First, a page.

The Book of the Sultan's Seal: Strange Incidents from History in the City of Mars by Youssef Rakha
A PROFOUNDLY ORIGINAL DEBUT FROM HIGHLY ACCLAIMED EGYPTIAN WRITER
Youssef Rakha's extraordinary The Book of the Sultan's Seal was published less than two weeks after then Egyptian President Hosni Mubarak stepped down, following mass protests, in February 2011. It's hard to imagine a debut novel of greater urgency or more thrilling innovation.
Modeled on a medieval Arabic manuscript in the form of a letter addressed to the writer's friend, The Book of the Sultan's Seal is made up of nine chapters, each centered on a drive our hero, Mustafa Çorbaci, takes around greater Cairo in the spring of 2007. Together these create a portrait of Cairo, city of post-9/11 Islam. In a series of dreams and visions, Mustafa Çorbaci encounters the spirit of the last Ottoman sultan and embarks on a mission the sultan assigns him. Çorbaci's trials shed light on the contemporary Arab Muslim's desperation for a sense of identity: Sultan's Seal is both a suspenseful, erotic, riotous novel and an examination of accounts of Muslim demise. The way to a renaissance, Çorbaci's journeys lead us to see, may have less to do with dogma and jihad than with love poetry, calligraphy, and the cultural diversity and richness within Islam.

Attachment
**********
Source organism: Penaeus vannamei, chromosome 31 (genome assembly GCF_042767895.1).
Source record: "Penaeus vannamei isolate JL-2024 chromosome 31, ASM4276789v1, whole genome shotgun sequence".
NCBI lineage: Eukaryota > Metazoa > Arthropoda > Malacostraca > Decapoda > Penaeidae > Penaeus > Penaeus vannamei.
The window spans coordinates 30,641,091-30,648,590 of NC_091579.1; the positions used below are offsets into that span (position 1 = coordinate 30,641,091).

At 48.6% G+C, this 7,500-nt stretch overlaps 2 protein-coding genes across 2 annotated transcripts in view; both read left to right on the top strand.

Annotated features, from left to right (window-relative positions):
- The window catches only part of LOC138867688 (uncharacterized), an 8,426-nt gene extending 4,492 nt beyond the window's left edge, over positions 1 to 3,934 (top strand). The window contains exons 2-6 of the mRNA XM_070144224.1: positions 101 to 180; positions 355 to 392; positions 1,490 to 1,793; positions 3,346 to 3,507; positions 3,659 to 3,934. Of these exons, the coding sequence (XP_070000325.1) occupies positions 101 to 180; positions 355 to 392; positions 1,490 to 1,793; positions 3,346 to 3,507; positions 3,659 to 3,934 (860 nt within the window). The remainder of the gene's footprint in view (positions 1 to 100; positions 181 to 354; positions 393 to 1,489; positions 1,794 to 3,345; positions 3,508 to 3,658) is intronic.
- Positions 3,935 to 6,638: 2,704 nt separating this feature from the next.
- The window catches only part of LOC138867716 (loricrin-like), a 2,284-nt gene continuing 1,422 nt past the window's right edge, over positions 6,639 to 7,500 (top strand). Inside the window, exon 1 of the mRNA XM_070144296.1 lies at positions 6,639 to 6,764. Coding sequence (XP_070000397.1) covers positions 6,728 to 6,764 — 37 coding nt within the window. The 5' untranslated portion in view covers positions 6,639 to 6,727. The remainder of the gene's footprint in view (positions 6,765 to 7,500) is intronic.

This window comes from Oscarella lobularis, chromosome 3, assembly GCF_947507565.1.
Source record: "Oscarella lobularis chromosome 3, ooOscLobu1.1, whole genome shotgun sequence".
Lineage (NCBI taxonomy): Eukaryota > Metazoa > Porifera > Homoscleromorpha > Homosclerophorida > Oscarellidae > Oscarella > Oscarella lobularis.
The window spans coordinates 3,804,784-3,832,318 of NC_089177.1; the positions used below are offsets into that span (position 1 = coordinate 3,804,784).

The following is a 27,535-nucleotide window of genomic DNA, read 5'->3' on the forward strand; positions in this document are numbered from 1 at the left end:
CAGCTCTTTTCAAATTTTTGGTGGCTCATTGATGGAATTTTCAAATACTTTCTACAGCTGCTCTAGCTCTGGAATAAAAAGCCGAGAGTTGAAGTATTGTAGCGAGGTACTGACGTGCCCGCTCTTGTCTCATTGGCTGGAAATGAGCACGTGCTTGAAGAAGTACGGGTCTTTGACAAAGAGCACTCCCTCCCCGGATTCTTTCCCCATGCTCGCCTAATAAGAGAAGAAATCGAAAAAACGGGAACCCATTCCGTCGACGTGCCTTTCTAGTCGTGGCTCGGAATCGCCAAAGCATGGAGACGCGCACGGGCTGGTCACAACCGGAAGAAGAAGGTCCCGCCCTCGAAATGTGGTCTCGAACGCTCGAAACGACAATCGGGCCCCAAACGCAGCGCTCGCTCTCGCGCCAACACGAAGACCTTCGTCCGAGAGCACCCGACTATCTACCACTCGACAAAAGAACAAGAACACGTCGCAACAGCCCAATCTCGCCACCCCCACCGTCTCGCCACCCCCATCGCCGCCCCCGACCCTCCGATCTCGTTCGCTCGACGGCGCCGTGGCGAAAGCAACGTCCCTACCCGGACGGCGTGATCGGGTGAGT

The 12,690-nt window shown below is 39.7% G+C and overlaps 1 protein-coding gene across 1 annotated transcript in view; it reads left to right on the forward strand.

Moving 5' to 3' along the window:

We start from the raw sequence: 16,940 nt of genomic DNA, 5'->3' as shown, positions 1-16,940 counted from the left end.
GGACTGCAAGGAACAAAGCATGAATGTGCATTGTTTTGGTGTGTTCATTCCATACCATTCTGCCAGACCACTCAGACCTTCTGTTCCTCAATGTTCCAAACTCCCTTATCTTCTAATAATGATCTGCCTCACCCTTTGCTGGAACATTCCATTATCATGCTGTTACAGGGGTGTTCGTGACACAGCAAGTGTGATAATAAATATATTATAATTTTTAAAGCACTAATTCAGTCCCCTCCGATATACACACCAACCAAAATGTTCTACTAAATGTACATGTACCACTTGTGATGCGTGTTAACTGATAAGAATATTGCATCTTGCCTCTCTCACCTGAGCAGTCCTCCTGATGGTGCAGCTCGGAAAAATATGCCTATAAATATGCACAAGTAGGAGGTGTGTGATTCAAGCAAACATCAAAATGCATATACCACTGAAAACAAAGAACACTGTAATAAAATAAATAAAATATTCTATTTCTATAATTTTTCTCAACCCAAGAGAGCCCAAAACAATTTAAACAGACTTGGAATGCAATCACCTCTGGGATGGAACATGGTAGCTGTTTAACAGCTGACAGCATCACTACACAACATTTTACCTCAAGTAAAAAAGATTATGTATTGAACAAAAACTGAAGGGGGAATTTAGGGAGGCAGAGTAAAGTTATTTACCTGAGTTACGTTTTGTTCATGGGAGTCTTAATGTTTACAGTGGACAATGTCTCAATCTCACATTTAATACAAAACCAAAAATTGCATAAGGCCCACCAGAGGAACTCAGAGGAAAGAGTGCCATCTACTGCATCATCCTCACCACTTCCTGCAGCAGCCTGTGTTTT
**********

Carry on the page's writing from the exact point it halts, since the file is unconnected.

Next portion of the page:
With his first novel, Rakha has created a language truly all his own - an achievement that has earned international acclaim. This profoundly original work both retells canonical Arabic classics and offers a new version of ''middle Arabic,'' in which the formal meets the vernacular. Now finally in English, in Paul Starkey's masterful translation, The Book of the Sultan's Seal will astonish new readers around the world.